- Submission of Recorded Presidential Conversations. During the congressional hearings on the 1972 Watergate burglary, it was revealed that the White House had a taping system. President Nixon claimed that the tapes were covered by executive privilege but eventually released 1,254 pages of edited transcripts in April 1974. The transcripts revealed the President using expletives and discussing "hush money" for the burglars in the White House.
- Referral from Independent Counsel Kenneth Star (H. Doc 105-310), often called the "Starr Report, " recommended that President Clinton be impeached for obstructing justice in the investigation of his relationship with White House intern Monica Lewinsky. The report contained numerous details of sexual encounters.
- Debate on Articles of Impeachment (1974) and Impeachment of President William Jefferson Clinton (1999) are samples of hundreds of volumes of hearings, debate and reports dealing with the impeachment of Presidents Nixon and Clinton. Clinton was impeached by the House of Representatives but not convicted in the Senate; Nixon resigned before the House voted on the impeachment articles.
Copy of President Richard Nixon's letter of resignation, August 9, 1974. (National Archives)
Top Shelf, Case Two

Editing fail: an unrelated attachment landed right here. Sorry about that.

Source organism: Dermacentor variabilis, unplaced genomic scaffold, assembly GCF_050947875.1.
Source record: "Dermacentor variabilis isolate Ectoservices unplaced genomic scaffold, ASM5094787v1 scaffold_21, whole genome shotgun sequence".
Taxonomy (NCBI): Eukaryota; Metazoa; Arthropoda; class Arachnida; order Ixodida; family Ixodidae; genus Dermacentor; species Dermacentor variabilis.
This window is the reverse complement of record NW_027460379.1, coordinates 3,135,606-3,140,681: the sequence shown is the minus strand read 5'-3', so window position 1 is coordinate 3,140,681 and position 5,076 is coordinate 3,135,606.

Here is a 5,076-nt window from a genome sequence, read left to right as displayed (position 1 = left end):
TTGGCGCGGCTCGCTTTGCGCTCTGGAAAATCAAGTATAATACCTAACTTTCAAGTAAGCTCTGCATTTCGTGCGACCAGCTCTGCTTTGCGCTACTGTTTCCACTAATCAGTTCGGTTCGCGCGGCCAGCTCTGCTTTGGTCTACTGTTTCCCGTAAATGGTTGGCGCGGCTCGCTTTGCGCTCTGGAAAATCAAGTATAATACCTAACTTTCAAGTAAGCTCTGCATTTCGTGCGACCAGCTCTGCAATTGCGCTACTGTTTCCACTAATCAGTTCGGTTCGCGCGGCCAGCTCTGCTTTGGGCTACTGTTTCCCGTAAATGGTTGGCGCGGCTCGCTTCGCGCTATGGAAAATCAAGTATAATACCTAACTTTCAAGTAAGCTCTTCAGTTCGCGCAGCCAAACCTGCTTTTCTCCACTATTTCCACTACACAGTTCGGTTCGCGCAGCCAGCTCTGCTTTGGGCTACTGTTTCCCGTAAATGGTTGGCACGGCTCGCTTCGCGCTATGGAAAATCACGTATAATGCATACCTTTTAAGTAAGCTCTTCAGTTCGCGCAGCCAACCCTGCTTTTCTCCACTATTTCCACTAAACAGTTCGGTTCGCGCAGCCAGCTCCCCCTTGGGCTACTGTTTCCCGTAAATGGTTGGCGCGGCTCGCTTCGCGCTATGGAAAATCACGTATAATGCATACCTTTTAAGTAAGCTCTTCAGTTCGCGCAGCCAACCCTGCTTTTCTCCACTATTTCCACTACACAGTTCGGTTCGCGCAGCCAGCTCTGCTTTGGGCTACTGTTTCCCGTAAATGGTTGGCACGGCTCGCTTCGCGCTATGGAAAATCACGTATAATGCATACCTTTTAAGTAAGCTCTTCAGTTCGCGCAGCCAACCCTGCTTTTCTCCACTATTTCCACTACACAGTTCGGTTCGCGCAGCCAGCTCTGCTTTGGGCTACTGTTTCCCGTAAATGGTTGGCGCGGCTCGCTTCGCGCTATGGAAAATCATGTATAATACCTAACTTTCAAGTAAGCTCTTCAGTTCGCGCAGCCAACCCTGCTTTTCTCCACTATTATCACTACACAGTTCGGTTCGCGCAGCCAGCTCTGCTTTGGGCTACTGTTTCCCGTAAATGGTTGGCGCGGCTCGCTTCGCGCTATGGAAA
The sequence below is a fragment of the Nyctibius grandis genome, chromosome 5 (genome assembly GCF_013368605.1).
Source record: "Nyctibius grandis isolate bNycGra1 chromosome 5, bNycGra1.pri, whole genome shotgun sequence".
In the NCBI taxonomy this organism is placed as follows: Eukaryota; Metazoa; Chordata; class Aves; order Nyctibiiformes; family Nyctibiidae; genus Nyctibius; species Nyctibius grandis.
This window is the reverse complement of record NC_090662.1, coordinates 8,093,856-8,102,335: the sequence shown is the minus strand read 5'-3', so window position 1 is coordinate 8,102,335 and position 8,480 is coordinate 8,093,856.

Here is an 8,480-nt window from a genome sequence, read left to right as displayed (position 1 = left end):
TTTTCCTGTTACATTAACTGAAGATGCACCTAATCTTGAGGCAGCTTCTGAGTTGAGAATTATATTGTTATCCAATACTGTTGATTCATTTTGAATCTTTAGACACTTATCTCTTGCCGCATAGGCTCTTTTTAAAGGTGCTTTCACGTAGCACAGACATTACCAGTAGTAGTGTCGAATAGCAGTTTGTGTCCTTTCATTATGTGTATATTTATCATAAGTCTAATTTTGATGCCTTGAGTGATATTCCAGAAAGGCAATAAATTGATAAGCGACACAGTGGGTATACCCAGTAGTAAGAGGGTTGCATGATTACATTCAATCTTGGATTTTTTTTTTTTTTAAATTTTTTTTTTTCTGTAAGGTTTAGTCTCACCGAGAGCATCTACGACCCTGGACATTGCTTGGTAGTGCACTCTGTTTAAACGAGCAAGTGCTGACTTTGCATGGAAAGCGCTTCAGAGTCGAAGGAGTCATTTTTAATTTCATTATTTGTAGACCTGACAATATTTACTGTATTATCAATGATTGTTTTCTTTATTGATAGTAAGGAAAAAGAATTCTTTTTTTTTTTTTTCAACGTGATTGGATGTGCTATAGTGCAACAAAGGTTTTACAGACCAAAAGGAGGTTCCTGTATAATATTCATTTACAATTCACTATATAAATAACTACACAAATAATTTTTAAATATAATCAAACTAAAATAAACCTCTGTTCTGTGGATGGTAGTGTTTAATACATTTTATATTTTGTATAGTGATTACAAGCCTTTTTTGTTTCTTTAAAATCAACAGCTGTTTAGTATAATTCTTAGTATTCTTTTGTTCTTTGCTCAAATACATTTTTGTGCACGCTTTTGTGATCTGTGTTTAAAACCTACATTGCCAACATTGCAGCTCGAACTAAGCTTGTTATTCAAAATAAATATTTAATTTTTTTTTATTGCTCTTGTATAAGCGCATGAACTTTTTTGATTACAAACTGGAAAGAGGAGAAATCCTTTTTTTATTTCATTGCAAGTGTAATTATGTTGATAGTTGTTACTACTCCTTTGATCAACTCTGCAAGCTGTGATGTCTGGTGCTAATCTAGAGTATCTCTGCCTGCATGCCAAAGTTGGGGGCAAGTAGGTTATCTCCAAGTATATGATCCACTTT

The president has numerous powers as head of the executive branch of government and as commander-in-chief. Article II of the Constitution also specifies the power of the president to make appointments and nominations to office, including the Supreme Court, and the power to grant pardons and reprieves. Presidents often expand their powers in times of crisis.
President Roosevelt's Emergency Conservation Work Program (1933) and Our Job with the WPA (1936) are examples of Roosevelt's efforts to create jobs during the Great Depression.
- Authorizing Wire Tapping in the Prosecution of the War, hearing document a 1942 effort of the F.B.I. and other agencies to expand intelligence gathering during WWII.
- Tools against Terror: How the Administration is Implementing New Laws in the Fight to Protect our Homeland are hearings on the intelligence gathering capability of the government after 9/11.
- Report from the Field: the USA Patriot Act at Work, an update from the Justice Department on a controversial intelligence gathering law passed after 9/11.
- United States Government Policy and Supporting Positions, also known as the "Plum Book," is issued every four years after a presidential election and lists government positions that are subject to noncompetitive appointment.
- Presidential Pardon Power, hearing to explore pardons made by President Clinton at the end of his term.
- Authorization for Use of Military Force against Iraq Resolution of 2002, House report on the legislation giving the president the right to declare war against Iraq.